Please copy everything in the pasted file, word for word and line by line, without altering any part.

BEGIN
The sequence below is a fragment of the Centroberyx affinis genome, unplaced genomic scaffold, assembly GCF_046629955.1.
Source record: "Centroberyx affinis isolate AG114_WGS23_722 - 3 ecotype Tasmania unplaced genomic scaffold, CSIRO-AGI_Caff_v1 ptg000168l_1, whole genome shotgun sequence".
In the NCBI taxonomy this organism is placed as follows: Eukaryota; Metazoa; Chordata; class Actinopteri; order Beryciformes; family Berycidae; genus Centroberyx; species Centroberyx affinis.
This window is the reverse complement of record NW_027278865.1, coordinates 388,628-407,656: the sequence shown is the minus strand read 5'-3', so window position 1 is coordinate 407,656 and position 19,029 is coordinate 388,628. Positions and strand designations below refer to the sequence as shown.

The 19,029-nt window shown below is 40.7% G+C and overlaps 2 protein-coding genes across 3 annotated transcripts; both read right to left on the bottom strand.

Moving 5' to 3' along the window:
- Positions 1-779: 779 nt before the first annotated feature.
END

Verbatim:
The sequence below is a fragment of the Centroberyx affinis genome, unplaced genomic scaffold, assembly GCF_046629955.1.
Source record: "Centroberyx affinis isolate AG114_WGS23_722 - 3 ecotype Tasmania unplaced genomic scaffold, CSIRO-AGI_Caff_v1 ptg000168l_1, whole genome shotgun sequence".
In the NCBI taxonomy this organism is placed as follows: Eukaryota; Metazoa; Chordata; class Actinopteri; order Beryciformes; family Berycidae; genus Centroberyx; species Centroberyx affinis.
This window is the reverse complement of record NW_027278865.1, coordinates 388,628-407,656: the sequence shown is the minus strand read 5'-3', so window position 1 is coordinate 407,656 and position 19,029 is coordinate 388,628. Positions and strand designations below refer to the sequence as shown.

The 19,029-nt window shown below is 40.7% G+C and overlaps 2 protein-coding genes across 3 annotated transcripts; both read right to left on the bottom strand.

Moving 5' to 3' along the window:
- Positions 1-779: 779 nt before the first annotated feature.